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This piece was originally published by BBC.

When Nawaf Bitar gave a keynote address at a web security conference in 2013, he planned to use a Polaroid camera as a prop to illustrate how data centre software has become outdated. He just hoped the camera wouldn’t fail him in front of 3,000 of his peers.

“Oh yeah, I was nervous,” Bitar, now a senior vice president and general manager at software maker VMware, said from his office in Palo Alto, California. “In that first minute, you could probably detect the nervousness in my voice.”

Snapping a picture, he compared data centre software to out-of-date gadgets that were once state of the art. “It’s a Polaroid in an Instagram world,” he told his audience.

“The truth is everybody feels anxiety.” — Matt Abrahams

His strategy worked. His speech is now taught at business schools as an example of how to hook an audience with a compelling introduction. And, Bitar overcame nerves that could have sunk him at the beginning of his talk.

For many people, those kinds of jitters only come from public speaking. But for managers, anxiety can be treated with valium diazepam, an every-day challenge. New bosses may freeze up before delivering a poor performance review or trying to organise the previously unruly weekly staff meeting. Nerves are more common than you think.

“Managers may feel like they’re alone in feeling this way, but the truth is everybody feels anxiety,” said Matt Abrahams, lecturer in organisational behaviour at Stanford Graduate School of Business, in California.

Crippling

Anxiety can escalate quickly and be crippling. It might start with shaky hands, a wavering voice and a dry mouth. Some have difficulty focusing and experience a loss of breath. Others suffer excessive perspiration, and then become anxious about being sweaty, which compounds the problem. In the end, Abrahams said, it’s simply a panic-inducing feeling of losing control.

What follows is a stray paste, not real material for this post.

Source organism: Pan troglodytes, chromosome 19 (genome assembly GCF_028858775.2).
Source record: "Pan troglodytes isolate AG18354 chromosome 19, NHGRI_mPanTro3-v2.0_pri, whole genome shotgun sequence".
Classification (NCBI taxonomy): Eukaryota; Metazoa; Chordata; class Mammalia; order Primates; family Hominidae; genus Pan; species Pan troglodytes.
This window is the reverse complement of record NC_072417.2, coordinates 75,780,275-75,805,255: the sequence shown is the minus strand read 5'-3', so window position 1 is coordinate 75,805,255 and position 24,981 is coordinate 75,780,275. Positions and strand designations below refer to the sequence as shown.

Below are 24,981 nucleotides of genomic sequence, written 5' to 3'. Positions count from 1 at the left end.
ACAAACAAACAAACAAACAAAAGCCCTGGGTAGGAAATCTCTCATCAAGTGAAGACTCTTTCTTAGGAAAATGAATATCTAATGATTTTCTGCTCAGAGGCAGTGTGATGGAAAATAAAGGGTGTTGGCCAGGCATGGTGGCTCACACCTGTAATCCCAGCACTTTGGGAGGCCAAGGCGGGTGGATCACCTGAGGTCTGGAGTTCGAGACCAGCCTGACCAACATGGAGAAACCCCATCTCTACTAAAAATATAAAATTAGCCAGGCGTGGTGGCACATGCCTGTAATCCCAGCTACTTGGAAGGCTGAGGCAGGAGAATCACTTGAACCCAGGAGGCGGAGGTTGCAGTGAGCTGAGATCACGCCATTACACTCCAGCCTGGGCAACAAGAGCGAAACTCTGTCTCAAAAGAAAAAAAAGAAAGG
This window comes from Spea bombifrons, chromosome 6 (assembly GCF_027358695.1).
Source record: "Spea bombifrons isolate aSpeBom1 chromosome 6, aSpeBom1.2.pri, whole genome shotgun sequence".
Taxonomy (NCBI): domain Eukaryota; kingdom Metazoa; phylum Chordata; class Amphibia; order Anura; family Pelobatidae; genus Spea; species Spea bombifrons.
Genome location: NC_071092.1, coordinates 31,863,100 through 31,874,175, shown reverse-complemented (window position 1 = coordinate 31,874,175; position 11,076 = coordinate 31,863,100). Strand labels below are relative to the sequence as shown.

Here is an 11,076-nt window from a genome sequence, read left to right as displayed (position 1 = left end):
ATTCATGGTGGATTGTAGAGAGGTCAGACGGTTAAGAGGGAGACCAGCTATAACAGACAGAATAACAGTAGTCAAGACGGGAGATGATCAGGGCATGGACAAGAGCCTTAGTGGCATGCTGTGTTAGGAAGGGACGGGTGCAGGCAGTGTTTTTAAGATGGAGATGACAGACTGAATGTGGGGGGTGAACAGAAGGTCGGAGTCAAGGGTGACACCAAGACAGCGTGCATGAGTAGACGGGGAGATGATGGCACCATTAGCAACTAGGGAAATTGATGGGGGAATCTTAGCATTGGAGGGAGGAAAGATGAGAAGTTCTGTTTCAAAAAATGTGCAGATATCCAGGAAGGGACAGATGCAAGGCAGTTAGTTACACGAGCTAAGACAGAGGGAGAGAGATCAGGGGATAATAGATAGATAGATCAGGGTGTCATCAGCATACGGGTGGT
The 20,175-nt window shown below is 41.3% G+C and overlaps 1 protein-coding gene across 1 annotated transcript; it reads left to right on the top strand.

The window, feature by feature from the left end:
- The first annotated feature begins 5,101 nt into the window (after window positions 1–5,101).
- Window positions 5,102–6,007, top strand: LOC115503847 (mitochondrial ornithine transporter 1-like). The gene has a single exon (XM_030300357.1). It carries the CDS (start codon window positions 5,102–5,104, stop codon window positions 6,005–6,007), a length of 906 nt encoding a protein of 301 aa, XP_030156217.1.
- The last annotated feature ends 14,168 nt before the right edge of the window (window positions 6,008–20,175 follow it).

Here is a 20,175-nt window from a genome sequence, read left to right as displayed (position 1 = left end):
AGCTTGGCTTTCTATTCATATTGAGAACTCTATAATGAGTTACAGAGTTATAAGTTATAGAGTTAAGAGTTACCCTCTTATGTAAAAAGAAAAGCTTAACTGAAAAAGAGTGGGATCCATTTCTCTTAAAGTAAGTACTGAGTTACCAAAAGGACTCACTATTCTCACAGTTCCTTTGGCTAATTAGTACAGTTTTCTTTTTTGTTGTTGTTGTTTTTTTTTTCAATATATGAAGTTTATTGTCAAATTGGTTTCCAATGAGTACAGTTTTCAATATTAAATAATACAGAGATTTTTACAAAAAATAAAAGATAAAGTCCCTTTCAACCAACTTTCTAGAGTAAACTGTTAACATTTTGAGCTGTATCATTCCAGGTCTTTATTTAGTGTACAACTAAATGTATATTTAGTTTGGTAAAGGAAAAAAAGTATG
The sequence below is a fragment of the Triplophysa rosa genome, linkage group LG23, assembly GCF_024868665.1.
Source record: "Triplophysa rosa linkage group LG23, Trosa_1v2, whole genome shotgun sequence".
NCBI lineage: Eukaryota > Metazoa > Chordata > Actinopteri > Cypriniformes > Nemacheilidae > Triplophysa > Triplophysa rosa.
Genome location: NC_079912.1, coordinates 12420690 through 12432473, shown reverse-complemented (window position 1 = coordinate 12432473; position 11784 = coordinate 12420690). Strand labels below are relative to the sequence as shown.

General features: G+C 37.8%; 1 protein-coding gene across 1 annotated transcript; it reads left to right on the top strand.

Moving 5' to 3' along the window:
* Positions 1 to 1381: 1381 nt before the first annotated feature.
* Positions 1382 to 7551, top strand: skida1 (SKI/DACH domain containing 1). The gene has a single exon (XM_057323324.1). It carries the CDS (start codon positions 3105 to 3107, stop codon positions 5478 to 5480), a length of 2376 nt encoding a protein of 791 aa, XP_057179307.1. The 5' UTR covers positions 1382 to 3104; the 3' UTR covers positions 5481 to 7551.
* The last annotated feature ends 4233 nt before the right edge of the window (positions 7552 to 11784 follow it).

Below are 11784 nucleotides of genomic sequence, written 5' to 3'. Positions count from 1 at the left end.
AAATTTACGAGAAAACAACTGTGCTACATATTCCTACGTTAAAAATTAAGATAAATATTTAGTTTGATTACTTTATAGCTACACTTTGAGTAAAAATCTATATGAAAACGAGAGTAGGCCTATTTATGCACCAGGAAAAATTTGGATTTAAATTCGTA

Instead of worrying about sweating — like President Richard Nixon did during a 1960 debate — you can work to master your anxiety. Hold a cold glass of water to lower your body temperature. Take deep breaths to ward off the shakes and slow your breathing. And narrow your focus to what’s right in front of you.

Think of anxiety-inducing events the same way football star Lionel Messi addresses a penalty kick. Before a shot that could define his career, Messi appears in control, calm and focused.

The secret, Abrahams explained, is living in the moment. Don’t get hung up on what could go wrong. Don’t worry about what might happen if that Polaroid camera doesn’t work. Instead, when delivering a big speech concentrate on the first thing you’re going to say, then the next, all the way to the conclusion.

Next, reframe the situation as a conversation. Whether you are in front of a hostile room of a thousand or need to deliver poor sales numbers to your team, think of it as a discussion you’re having with a few people you know. Practice what you’re going to say as if addressing acquaintances, with conversational language and a calm demeanour.

All of this can be especially tough for new managers, said Richard Posthuma, chair in business administration and professor of management at University of Texas at El Paso. Few companies offer any training to deal with the pressure of being a boss; this often means the only way to learn is simply to experience difficult events.

“New managers need to know how to deal with weighty things, and unfortunately, often times it’s just a matter of doing it over and over again,” Posthuma said.

Is smiling the key?

Remaining positive is also a big part of it. Research shows that if you tell your body to feel happy, you’ll have more self-confidence. Whether you’re giving an employee evaluation or walking into a staff meeting, doing it with a smile will have a positive effect on your staff, Posthuma said.

A smile, of course won’t fix everything, like delivering bad news during a performance review. To overcome jitters, focus on the future. Tell the employee what went wrong but then turn it to what’s next. “The key is to explain that the future is not fixed,” Posthuma said. “You can take steps to make things better.”

Bitar mastered his public-speaking anxiety in 1999, as a manager at Network Appliance, when he addressed 200 people at quarterly meetings. When he first took charge of running the meetings, he could sense his mouth getting dry and his breathing becoming shallow. Slowly, he learned to control the fear, something he did mostly by memorising about 90% of his speech. Now he concentrates on what he wants to convey, a virtual storyboard laid out in his mind.

That was the tack he took for his ‘Polaroid’ speech at the 2013 RSA Conference in Singapore.

Since then, Bitar has spoken to far larger crowds, sometimes through webcasts watched by perhaps tens of thousands. Now, the nervousness is rarely an issue, and instead he thinks about something pretty simple: “Know the story you’re telling. If you know the story you want to portray backwards and forwards, it can’t go wrong.”